Atari Announces Retro Games Streaming Service For Delayed VCS Console

Is this new partnership with Antstream a fresh promise for the turbulent crowdfunded project?

The long-anticipated Atari VCS has a new feature among its many. The classic gaming company announced a streaming partnership with Antstream to bring Antstream’s full retro game collection to the VCS, plus fifty exclusive retro games to the yet-to-be-released console.

While “virtual consoles” or other companies’ “classic” editions have brought the games alone, Atari and Antstream are claiming a new retro experience. For instance, there will be “social challenges” that Atari claims will “engage and incentivize fans to experience their favorite retro games in new ways.” Some games will have new multiplayer modes, and there will be “‘pure,’ unmodified” versions of older games. There will also be rumble and LED glow on the console’s controllers.

The service will be exclusively available to Atari VCS users, on top of the VCS’s pre-loaded retro games. It’ll also apparently be a subscription service, available for $9.99 per month, or $95.88 per year. It’s already available on PC for similar prices, but there’s no word on whether the accounts are cross-compatible.

This new partnership can be a small spark of hope, as the Atari VCS’s had a rocky track record so far. The  pre-orders were initially promised in December 2017, but pushed them back to mid-2018. The IndieGoGo pre-orders (you read that right) launched May 2018, with an expected shipping date of the “second quarter” of 2019. It appears backers’ pre-orders have been locked in, as Atari claims to be in pre-production, but they have been claiming such for several months.  We still don’t have a formal, confirmed release date.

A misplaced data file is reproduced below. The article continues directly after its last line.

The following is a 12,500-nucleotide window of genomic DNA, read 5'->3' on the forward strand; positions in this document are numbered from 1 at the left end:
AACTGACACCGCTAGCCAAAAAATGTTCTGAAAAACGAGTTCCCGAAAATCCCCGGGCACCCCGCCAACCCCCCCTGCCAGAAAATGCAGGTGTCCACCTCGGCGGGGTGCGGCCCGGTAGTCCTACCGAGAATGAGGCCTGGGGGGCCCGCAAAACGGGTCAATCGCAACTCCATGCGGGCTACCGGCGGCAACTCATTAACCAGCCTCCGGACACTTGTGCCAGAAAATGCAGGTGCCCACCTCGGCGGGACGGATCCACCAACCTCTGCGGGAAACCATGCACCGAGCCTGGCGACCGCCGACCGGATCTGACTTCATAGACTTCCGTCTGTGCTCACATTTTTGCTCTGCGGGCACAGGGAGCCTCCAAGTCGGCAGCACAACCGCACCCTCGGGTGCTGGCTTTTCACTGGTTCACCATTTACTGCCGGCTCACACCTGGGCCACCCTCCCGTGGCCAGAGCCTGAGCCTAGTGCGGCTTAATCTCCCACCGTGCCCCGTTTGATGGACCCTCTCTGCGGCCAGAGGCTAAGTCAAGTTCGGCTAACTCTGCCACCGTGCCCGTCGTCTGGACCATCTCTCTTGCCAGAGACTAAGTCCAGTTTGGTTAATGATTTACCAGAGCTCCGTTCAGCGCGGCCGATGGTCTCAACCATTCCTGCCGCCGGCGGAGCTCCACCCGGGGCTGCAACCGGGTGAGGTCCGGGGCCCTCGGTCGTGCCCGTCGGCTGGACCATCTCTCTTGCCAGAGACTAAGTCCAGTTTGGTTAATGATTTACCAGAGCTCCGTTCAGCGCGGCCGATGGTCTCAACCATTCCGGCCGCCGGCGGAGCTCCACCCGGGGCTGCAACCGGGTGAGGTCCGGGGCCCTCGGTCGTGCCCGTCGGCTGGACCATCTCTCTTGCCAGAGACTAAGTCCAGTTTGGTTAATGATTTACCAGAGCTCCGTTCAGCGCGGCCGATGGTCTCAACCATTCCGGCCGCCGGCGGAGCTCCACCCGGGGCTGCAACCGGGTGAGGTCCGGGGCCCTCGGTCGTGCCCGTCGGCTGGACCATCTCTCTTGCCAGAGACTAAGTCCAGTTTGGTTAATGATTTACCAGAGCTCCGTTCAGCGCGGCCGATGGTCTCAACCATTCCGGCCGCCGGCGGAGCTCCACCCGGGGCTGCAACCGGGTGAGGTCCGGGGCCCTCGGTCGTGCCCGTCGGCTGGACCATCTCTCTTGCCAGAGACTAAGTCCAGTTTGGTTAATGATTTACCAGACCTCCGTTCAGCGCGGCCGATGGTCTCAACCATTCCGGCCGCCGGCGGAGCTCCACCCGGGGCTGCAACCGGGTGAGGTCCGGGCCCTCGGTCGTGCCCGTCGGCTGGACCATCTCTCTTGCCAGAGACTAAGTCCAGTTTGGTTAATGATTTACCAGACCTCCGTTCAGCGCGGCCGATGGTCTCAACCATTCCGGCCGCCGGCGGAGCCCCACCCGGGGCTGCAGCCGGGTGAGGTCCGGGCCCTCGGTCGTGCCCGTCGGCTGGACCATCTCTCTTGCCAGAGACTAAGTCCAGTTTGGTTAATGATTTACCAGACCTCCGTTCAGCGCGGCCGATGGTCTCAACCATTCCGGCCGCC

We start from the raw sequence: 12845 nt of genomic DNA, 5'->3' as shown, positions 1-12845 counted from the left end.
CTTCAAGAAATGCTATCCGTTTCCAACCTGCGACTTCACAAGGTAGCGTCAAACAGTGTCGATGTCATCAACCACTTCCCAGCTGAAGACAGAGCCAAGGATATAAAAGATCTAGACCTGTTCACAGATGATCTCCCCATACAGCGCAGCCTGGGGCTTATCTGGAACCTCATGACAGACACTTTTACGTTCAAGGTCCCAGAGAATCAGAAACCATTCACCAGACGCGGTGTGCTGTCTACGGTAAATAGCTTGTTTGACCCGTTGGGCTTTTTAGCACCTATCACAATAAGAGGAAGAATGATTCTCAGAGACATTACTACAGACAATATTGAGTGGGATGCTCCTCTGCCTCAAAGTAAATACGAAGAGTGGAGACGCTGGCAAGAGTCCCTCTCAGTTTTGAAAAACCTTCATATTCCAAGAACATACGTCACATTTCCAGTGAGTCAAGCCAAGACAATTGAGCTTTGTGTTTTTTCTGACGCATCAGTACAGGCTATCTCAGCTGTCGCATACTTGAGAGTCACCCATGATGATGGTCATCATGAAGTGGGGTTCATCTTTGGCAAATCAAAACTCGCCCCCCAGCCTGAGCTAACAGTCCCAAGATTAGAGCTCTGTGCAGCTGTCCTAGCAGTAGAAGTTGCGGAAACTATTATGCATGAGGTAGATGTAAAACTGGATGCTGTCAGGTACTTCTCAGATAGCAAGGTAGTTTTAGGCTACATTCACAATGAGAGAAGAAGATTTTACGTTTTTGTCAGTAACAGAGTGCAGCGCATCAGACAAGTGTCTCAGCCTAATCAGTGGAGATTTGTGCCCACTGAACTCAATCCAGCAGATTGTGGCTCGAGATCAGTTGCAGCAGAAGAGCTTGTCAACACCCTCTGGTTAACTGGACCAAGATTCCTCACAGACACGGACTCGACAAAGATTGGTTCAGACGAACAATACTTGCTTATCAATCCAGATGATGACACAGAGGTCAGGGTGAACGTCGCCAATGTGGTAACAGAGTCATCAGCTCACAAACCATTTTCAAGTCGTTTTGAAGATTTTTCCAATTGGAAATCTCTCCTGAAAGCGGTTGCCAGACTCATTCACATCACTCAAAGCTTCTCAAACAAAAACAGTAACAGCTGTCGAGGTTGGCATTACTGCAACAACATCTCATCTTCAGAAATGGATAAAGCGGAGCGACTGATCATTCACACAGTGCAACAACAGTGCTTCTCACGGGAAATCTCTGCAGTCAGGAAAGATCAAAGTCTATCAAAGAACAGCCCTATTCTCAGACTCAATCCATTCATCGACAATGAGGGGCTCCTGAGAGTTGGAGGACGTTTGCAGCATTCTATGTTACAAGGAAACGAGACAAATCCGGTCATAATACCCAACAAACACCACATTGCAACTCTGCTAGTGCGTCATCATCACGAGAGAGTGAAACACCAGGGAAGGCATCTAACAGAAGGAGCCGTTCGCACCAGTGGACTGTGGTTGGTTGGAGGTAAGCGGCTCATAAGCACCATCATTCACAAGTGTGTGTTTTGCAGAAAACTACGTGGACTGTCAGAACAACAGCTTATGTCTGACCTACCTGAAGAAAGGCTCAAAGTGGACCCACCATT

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Regardless, the team behind the VCS promises a fascinating set of features. The VCS has modern hardware implements and promises pre-loaded Atari retro games. (Conuladh promises there’ll be some games from other retro consoles, too.) It also promises “modern” games, so given it runs on Linux, devs can likely port their games easily. The console’s software seems to have space for partnered streaming services like YouTube, Netflix or Hulu. It has a “Sandbox” mode, which lets you run any OS you want: Linux, Windows or even Mac OS. And if you’re into hardware, it’s got an AMD Raven Ridge 2 APU and a Ryzen GPU.

Except it comes at prices you’d expect from mainline consoles: $249.99 for the Gamestop VCS 400 system, from the also-troubled Gamestop. For only $30 more you can get the 4k edition, which makes us wonder why they’re trying to sell two to begin with. But it’s easy to miss these versions, as they’re pushing the “VCS 800 All-In System Bundle,” with two unique controllers, at $389.99. It’s the same price as buying the controllers separately, by the way, at $49.99 and $59.99.

And while they give a March 2020 date, the official site only says “Early 2020.” Chances are it’s a placeholder, but Atari fans can only hope March is the real date.